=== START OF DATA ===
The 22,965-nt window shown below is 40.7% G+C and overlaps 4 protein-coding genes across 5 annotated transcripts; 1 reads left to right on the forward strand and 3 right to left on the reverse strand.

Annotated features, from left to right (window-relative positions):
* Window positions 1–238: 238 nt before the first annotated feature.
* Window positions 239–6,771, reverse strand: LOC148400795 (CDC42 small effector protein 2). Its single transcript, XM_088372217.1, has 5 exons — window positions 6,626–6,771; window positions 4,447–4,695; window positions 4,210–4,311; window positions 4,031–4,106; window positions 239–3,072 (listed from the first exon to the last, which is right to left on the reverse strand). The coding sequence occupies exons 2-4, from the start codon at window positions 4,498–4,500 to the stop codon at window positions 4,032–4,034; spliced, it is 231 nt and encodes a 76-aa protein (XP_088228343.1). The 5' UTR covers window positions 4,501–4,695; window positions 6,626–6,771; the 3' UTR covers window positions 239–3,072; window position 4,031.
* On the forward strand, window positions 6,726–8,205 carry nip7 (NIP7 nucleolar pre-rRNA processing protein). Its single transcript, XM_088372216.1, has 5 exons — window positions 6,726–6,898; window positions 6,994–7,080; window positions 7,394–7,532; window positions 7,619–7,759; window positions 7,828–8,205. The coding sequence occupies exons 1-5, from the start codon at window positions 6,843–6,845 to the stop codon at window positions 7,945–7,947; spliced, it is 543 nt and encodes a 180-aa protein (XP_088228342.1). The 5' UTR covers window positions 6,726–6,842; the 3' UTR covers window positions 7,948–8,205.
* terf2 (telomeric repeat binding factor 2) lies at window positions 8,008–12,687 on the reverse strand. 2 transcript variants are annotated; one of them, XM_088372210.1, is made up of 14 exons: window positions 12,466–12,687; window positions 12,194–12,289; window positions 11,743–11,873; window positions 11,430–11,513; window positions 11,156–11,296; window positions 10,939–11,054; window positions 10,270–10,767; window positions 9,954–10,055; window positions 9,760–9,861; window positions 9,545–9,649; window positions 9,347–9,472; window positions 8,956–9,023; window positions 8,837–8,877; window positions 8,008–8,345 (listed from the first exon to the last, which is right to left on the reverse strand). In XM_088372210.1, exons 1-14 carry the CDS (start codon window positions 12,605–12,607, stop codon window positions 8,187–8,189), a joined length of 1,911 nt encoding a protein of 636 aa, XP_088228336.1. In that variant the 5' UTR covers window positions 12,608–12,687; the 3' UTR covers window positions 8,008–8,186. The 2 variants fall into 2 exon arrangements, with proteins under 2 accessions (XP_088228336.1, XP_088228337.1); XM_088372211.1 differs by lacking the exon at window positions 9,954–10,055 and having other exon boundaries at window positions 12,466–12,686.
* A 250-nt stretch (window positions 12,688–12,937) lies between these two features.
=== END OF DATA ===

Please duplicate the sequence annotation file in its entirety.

The 22,965-nt window shown below is 40.7% G+C and overlaps 4 protein-coding genes across 5 annotated transcripts; 1 reads left to right on the forward strand and 3 right to left on the reverse strand.

Annotated features, from left to right (window-relative positions):
* Window positions 1–238: 238 nt before the first annotated feature.
* Window positions 239–6,771, reverse strand: LOC148400795 (CDC42 small effector protein 2). Its single transcript, XM_088372217.1, has 5 exons — window positions 6,626–6,771; window positions 4,447–4,695; window positions 4,210–4,311; window positions 4,031–4,106; window positions 239–3,072 (listed from the first exon to the last, which is right to left on the reverse strand). The coding sequence occupies exons 2-4, from the start codon at window positions 4,498–4,500 to the stop codon at window positions 4,032–4,034; spliced, it is 231 nt and encodes a 76-aa protein (XP_088228343.1). The 5' UTR covers window positions 4,501–4,695; window positions 6,626–6,771; the 3' UTR covers window positions 239–3,072; window position 4,031.
* On the forward strand, window positions 6,726–8,205 carry nip7 (NIP7 nucleolar pre-rRNA processing protein). Its single transcript, XM_088372216.1, has 5 exons — window positions 6,726–6,898; window positions 6,994–7,080; window positions 7,394–7,532; window positions 7,619–7,759; window positions 7,828–8,205. The coding sequence occupies exons 1-5, from the start codon at window positions 6,843–6,845 to the stop codon at window positions 7,945–7,947; spliced, it is 543 nt and encodes a 180-aa protein (XP_088228342.1). The 5' UTR covers window positions 6,726–6,842; the 3' UTR covers window positions 7,948–8,205.
* terf2 (telomeric repeat binding factor 2) lies at window positions 8,008–12,687 on the reverse strand. 2 transcript variants are annotated; one of them, XM_088372210.1, is made up of 14 exons: window positions 12,466–12,687; window positions 12,194–12,289; window positions 11,743–11,873; window positions 11,430–11,513; window positions 11,156–11,296; window positions 10,939–11,054; window positions 10,270–10,767; window positions 9,954–10,055; window positions 9,760–9,861; window positions 9,545–9,649; window positions 9,347–9,472; window positions 8,956–9,023; window positions 8,837–8,877; window positions 8,008–8,345 (listed from the first exon to the last, which is right to left on the reverse strand). In XM_088372210.1, exons 1-14 carry the CDS (start codon window positions 12,605–12,607, stop codon window positions 8,187–8,189), a joined length of 1,911 nt encoding a protein of 636 aa, XP_088228336.1. In that variant the 5' UTR covers window positions 12,608–12,687; the 3' UTR covers window positions 8,008–8,186. The 2 variants fall into 2 exon arrangements, with proteins under 2 accessions (XP_088228336.1, XP_088228337.1); XM_088372211.1 differs by lacking the exon at window positions 9,954–10,055 and having other exon boundaries at window positions 12,466–12,686.
* A 250-nt stretch (window positions 12,688–12,937) lies between these two features.